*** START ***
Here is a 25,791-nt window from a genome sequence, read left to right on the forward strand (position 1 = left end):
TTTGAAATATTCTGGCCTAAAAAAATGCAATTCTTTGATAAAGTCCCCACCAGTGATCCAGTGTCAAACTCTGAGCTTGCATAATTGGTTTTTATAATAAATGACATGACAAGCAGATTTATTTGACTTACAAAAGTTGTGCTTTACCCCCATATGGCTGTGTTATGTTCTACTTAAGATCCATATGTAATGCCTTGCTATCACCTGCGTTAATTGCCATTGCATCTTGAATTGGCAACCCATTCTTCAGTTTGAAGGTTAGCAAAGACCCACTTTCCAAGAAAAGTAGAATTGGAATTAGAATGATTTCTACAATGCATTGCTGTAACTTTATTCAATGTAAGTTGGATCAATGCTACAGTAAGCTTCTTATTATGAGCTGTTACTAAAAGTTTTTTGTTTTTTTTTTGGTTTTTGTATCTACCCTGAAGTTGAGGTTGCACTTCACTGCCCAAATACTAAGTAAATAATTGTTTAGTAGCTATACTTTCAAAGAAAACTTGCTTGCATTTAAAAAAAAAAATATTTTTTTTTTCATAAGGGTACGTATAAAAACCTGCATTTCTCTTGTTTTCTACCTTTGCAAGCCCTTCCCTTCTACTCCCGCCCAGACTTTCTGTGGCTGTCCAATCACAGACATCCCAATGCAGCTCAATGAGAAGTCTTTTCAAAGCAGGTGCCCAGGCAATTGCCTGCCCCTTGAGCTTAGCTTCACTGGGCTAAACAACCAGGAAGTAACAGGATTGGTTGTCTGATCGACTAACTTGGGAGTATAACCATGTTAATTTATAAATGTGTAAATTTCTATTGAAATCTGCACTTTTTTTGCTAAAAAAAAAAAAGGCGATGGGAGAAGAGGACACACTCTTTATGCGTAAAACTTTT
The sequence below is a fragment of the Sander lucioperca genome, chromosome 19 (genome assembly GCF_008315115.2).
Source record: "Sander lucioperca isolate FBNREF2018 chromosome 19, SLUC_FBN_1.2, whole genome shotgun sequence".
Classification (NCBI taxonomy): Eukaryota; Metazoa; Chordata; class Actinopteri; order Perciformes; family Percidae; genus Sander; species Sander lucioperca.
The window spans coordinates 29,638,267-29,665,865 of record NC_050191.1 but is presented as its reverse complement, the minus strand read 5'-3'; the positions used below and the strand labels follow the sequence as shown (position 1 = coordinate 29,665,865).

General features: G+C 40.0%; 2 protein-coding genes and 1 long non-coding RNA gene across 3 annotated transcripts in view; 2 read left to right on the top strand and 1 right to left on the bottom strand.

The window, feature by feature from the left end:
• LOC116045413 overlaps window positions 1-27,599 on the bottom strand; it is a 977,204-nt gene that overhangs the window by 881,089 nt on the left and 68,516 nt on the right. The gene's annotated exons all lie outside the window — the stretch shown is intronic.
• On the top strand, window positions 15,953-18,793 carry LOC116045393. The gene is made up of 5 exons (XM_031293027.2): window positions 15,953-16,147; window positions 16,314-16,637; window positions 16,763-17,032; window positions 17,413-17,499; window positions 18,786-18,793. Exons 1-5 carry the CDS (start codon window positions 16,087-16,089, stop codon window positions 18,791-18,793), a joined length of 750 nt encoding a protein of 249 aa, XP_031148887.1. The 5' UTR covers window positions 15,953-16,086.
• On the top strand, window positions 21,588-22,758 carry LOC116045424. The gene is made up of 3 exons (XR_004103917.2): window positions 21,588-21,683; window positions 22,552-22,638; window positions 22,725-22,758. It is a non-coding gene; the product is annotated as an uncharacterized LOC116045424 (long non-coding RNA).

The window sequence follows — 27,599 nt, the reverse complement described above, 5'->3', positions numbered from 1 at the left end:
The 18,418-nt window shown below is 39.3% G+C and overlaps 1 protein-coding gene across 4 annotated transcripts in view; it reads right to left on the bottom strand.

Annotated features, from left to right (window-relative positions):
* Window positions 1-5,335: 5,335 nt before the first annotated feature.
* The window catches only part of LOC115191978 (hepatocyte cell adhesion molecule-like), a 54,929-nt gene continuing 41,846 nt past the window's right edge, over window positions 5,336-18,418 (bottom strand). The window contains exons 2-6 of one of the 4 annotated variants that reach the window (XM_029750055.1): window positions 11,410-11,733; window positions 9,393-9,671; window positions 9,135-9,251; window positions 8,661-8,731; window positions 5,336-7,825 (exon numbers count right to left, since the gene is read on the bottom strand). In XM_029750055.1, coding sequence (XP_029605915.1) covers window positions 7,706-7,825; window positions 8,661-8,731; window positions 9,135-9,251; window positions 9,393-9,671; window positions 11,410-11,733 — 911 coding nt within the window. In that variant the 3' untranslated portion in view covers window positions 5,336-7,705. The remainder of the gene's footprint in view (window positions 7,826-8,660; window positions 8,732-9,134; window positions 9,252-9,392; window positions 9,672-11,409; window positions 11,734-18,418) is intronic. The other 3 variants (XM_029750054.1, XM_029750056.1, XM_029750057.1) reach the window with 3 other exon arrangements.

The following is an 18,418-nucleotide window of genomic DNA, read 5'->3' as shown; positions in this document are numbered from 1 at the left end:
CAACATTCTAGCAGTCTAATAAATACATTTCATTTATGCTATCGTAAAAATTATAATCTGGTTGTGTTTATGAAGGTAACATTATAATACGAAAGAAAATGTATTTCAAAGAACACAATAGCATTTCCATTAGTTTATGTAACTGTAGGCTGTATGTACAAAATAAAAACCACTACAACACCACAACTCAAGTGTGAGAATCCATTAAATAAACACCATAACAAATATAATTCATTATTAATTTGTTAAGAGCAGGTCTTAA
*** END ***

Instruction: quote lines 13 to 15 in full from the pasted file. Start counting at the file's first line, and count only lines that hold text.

The 18,418-nt window shown below is 39.3% G+C and overlaps 1 protein-coding gene across 4 annotated transcripts in view; it reads right to left on the bottom strand.

Annotated features, from left to right (window-relative positions):
* Window positions 1-5,335: 5,335 nt before the first annotated feature.